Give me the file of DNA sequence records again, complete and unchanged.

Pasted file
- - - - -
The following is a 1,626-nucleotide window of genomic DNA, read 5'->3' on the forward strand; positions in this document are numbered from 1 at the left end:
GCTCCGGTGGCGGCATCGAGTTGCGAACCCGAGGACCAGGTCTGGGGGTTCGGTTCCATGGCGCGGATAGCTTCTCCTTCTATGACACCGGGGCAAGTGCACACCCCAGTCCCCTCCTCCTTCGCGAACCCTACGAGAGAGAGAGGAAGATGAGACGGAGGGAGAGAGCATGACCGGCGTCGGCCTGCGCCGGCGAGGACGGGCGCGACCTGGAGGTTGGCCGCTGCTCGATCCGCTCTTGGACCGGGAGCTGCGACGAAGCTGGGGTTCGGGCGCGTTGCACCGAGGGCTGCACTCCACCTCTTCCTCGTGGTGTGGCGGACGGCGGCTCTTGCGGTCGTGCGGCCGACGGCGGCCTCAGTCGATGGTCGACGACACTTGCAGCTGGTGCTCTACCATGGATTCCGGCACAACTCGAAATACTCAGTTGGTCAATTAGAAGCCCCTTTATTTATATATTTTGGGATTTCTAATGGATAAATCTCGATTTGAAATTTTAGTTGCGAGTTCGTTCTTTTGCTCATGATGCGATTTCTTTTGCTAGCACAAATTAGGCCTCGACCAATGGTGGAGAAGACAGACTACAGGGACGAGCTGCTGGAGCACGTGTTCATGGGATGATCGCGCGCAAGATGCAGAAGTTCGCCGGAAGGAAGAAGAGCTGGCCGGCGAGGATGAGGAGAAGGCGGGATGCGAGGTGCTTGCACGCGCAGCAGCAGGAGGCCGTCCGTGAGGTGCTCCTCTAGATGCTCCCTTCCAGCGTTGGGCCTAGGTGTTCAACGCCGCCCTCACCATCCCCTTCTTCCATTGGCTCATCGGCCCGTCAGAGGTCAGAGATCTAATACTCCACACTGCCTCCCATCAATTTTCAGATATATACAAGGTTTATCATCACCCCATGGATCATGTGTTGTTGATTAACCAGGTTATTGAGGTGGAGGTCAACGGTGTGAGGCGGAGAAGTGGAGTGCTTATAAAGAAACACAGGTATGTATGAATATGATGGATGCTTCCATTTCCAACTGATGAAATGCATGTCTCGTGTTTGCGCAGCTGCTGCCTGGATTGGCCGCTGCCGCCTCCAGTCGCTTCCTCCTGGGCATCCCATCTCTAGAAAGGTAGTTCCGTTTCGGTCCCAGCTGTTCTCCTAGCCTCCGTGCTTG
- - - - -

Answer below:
The following is a 1,626-nucleotide window of genomic DNA, read 5'->3' on the forward strand; positions in this document are numbered from 1 at the left end:
GCTCCGGTGGCGGCATCGAGTTGCGAACCCGAGGACCAGGTCTGGGGGTTCGGTTCCATGGCGCGGATAGCTTCTCCTTCTATGACACCGGGGCAAGTGCACACCCCAGTCCCCTCCTCCTTCGCGAACCCTACGAGAGAGAGAGGAAGATGAGACGGAGGGAGAGAGCATGACCGGCGTCGGCCTGCGCCGGCGAGGACGGGCGCGACCTGGAGGTTGGCCGCTGCTCGATCCGCTCTTGGACCGGGAGCTGCGACGAAGCTGGGGTTCGGGCGCGTTGCACCGAGGGCTGCACTCCACCTCTTCCTCGTGGTGTGGCGGACGGCGGCTCTTGCGGTCGTGCGGCCGACGGCGGCCTCAGTCGATGGTCGACGACACTTGCAGCTGGTGCTCTACCATGGATTCCGGCACAACTCGAAATACTCAGTTGGTCAATTAGAAGCCCCTTTATTTATATATTTTGGGATTTCTAATGGATAAATCTCGATTTGAAATTTTAGTTGCGAGTTCGTTCTTTTGCTCATGATGCGATTTCTTTTGCTAGCACAAATTAGGCCTCGACCAATGGTGGAGAAGACAGACTACAGGGACGAGCTGCTGGAGCACGTGTTCATGGGATGATCGCGCGCAAGATGCAGAAGTTCGCCGGAAGGAAGAAGAGCTGGCCGGCGAGGATGAGGAGAAGGCGGGATGCGAGGTGCTTGCACGCGCAGCAGCAGGAGGCCGTCCGTGAGGTGCTCCTCTAGATGCTCCCTTCCAGCGTTGGGCCTAGGTGTTCAACGCCGCCCTCACCATCCCCTTCTTCCATTGGCTCATCGGCCCGTCAGAGGTCAGAGATCTAATACTCCACACTGCCTCCCATCAATTTTCAGATATATACAAGGTTTATCATCACCCCATGGATCATGTGTTGTTGATTAACCAGGTTATTGAGGTGGAGGTCAACGGTGTGAGGCGGAGAAGTGGAGTGCTTATAAAGAAACACAGGTATGTATGAATATGATGGATGCTTCCATTTCCAACTGATGAAATGCATGTCTCGTGTTTGCGCAGCTGCTGCCTGGATTGGCCGCTGCCGCCTCCAGTCGCTTCCTCCTGGGCATCCCATCTCTAGAAAGGTAGTTCCGTTTCGGTCCCAGCTGTTCTCCTAGCCTCCGTGCTTG